the summer of 1959, at the Feather River Inn near the town
of Blairsden in the Sierra Nevada Mountains of northern
California. A resort environment. And I, just
out of college, have a job that combines being the night
desk clerk in the lodge and helping out with the
horse-wrangling at the stables. The owner/manager is
Italian-Swiss, with European notions about conditions of
employment. He and I do not get along. I think
he's a fascist who wants pleasant employees who know their
place, and he thinks I'm a good example of how democracy
can be carried too far. I'm twenty-two and pretty
free with my opinions, and he's fifty-two and has a few
opinions of his own.
One week the employees had been served the same thing for
lunch every single day. Two wieners, a mound of
sauerkraut, and stale rolls. To compound insult with
injury, the cost of meals was deducted from our
check. I was outraged.
On Friday night of that awful week, I was at my desk job
around 11:00 P.M., and the night auditor had just come on
duty. I went into the kitchen to get a bite to eat
and saw notes to the chef to the effect that wieners and
sauerkraut are on the employee menu for two more days.
That tears it. I quit! For lack of a better
audience, I unloaded on the night auditor, Sigmund Wollman.
I declared that I have had it up to here; that I am going
to get a plate of wieners and sauerkraut and go and wake
up the owner and throw it on him.
am sick and tired of this crap and insulted and nobody is
going to make me eat wieners and sauerkraut for a whole
week and make me pay for it and who does he think he is
anyhow and how can life be sustained on wieners and
sauerkraut and this is un-American and I don't like
wieners and sauerkraut enough to eat it one day for God's
sake and the whole hotel stinks anyhow and the horses are
all nags and the guests are all idiots and I'm packing my
bags and heading for Montana where they never even heard
of wieners and sauerkraut and wouldn't feed that stuff to
the pigs. Something like that. I'm still mad
I raved on this way for twenty minutes, and needn't repeat
it all here. You get the drift. My monologue
was delivered at the top of my lungs, punctuated by blows
on the front desk with a fly-swatter, the kicking of
chairs, and much profanity. A call to arms, freedom,
unions, uprisings, and the breaking of chains for the
As I pitched my fit, Sigmund Wollman, the night auditor,
sat quietly on his stool, smoking a cigarette, watching me
with sorrowful eyes. Put a bloodhound in a suit and
tie and you have Sigmund Wollman. He's got good
reason to look sorrowful. Survivor of
Auschwitz. Three years. German Jew.
Thin, coughed a lot. He liked being alone at the
night job--gave him intellectual space, gave him peace and
quiet, and, even more, he could go into the kitchen and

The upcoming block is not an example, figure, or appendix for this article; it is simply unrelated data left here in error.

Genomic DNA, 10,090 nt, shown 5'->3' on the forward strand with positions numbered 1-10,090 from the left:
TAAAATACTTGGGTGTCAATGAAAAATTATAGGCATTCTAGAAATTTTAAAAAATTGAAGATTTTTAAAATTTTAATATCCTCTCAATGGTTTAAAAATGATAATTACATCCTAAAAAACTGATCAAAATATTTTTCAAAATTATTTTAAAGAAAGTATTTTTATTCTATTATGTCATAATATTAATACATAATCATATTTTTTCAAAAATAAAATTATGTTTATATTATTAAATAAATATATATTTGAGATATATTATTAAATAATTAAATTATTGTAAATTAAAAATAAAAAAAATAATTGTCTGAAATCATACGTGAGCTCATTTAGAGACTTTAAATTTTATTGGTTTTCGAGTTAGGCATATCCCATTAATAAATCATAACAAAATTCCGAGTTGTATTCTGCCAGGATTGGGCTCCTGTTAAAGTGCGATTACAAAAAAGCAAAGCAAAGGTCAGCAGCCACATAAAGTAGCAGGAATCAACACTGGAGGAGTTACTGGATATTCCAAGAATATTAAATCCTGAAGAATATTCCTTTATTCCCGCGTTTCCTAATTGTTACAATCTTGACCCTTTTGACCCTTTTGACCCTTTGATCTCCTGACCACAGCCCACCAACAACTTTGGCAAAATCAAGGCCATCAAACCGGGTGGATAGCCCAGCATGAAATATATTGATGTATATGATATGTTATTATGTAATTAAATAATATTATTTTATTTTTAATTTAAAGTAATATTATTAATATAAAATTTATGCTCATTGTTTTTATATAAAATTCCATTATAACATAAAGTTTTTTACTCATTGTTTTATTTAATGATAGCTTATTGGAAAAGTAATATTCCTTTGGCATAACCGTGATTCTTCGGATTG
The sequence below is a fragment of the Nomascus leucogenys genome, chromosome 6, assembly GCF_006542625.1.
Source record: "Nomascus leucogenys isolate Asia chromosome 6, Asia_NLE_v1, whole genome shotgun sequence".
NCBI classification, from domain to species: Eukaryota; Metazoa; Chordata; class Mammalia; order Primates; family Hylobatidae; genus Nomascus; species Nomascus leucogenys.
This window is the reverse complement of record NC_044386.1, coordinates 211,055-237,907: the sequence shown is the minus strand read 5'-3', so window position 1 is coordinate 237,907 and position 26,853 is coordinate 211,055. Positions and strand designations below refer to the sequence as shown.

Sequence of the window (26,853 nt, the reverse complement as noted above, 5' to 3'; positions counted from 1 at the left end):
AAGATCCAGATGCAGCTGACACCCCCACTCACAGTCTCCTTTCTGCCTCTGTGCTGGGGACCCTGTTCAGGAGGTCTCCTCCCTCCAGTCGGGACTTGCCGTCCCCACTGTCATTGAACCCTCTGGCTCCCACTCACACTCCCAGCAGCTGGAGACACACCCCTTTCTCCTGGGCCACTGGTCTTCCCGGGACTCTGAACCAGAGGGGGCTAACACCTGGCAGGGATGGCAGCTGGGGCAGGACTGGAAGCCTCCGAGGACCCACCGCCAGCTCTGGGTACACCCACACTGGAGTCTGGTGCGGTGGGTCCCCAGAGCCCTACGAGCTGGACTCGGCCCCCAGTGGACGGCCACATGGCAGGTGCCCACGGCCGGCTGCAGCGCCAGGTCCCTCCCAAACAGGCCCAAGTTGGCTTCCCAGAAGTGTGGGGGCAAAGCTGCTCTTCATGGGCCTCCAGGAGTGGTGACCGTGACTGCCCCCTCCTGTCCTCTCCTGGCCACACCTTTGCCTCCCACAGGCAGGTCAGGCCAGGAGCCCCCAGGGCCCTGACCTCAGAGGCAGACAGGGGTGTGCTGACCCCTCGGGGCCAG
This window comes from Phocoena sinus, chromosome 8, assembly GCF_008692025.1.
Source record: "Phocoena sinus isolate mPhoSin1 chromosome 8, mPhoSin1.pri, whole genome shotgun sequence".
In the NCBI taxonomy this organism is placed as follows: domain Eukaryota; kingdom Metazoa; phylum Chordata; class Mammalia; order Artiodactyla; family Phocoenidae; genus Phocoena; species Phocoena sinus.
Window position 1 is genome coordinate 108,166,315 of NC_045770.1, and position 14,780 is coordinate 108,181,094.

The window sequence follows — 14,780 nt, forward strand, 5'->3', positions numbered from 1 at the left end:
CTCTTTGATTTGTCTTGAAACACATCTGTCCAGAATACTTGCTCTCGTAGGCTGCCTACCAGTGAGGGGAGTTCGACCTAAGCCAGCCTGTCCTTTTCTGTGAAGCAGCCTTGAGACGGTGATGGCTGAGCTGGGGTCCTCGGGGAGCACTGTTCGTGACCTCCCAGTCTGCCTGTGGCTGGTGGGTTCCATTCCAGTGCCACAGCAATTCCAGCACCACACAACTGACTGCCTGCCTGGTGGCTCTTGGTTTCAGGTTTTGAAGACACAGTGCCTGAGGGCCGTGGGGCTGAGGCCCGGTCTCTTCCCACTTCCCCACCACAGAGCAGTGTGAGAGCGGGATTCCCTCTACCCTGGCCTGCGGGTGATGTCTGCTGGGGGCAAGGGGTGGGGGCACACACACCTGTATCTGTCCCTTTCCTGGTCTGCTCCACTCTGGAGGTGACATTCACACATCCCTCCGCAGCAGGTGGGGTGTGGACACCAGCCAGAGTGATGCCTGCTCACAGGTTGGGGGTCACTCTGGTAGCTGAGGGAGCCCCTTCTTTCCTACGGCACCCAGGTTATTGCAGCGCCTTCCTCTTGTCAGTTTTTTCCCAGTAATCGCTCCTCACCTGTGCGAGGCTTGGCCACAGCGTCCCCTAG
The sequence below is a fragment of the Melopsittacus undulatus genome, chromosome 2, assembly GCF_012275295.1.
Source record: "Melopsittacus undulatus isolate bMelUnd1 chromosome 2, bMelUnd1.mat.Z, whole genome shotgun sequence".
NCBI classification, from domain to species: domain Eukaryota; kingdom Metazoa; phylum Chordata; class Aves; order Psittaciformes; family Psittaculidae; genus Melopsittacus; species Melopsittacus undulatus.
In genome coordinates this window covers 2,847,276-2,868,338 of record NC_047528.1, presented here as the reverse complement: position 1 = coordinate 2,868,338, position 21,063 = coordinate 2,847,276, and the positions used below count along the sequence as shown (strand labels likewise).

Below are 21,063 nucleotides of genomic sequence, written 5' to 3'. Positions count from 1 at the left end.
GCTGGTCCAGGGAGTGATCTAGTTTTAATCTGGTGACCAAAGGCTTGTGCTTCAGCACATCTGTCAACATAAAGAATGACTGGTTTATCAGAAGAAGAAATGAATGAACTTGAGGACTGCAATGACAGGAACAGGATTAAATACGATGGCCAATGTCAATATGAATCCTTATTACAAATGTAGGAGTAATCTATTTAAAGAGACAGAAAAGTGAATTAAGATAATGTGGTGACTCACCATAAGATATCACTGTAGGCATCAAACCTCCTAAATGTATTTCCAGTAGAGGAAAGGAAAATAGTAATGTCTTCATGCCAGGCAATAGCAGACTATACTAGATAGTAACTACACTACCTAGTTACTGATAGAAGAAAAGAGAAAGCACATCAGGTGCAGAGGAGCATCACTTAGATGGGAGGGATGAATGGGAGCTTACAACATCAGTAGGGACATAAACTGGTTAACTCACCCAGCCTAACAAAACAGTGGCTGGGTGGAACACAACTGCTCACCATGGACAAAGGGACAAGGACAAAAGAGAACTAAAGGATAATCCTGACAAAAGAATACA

have a snack whenever he wanted to--all the wieners and
sauerkraut he wanted. To him, a feast. More
than that, there's nobody around at night to tell him what
to do. In Auschwitz he dreamed of such a time.
The only person he sees at work is me, the nightly
disturber of his dream. Our shifts overlap for an
hour. And here I am again. A one-man war party
at full cry.
"Fulchum, are you finished?"
Lissen, Fulchum. Lissen me, lissen me. You
know what's wrong with you? It's not wieners and
kraut and it's not the boss and it's not the chef and it's
not this job."
"So what's wrong with me?"
"Fulchum, you think you know everything, but you
don't know the difference between an inconvenience and a
"If you break your neck, if you have nothing to eat,
if your house is on fire--then you got a problem.
Everything else is inconvenience. Life is
inconvenient. Life is lumpy.
"Learn to separate the inconveniences from the real
problems. You will live longer. And will not
annoy people like me so much. Good night."
In a gesture combining dismissal and blessing, he waved me
off to bed.
* * *
Seldom in my life have I been hit between the eyes with a
truth so hard. Years later I heard a Japanese Zen
Buddhist priest describe what the moment of enlightenment
was like and I knew exactly what he meant. There in
that late-night darkness of the Feather River Inn, Sigmund
Wollman simultaneously kicked my butt and opened a window
in my mind.
For thirty years now, in times of stress and strain, when
something has me backed against the wall and I'm ready to
do something really stupid with my anger, a sorrowful face
appears in my mind and asks: "Fulchum.
Problem or inconvenience?"
I think of this as the Wollman Test of Reality. Life
is lumpy. And a lump in the oatmeal, a lump in the
throat, and a lump in the breast are not the same
lump. One should learn the difference. Good
has put together another volume of bite-sized
inspirational whimsies. Drawn from his experiences
as a child, as a preacher, and from everyday life,
Fulghum's eye-opening (although never moralistic
or preachy) anecdotes are written in a comfortable
and unpretentious style, giving one the homey
feeling of sitting on grandpa's porch on a lazy
Sunday afternoon sipping iced tea. It is worth
taking the time to appreciate simple pleasures and
human kindness in today's hectic and stress-filled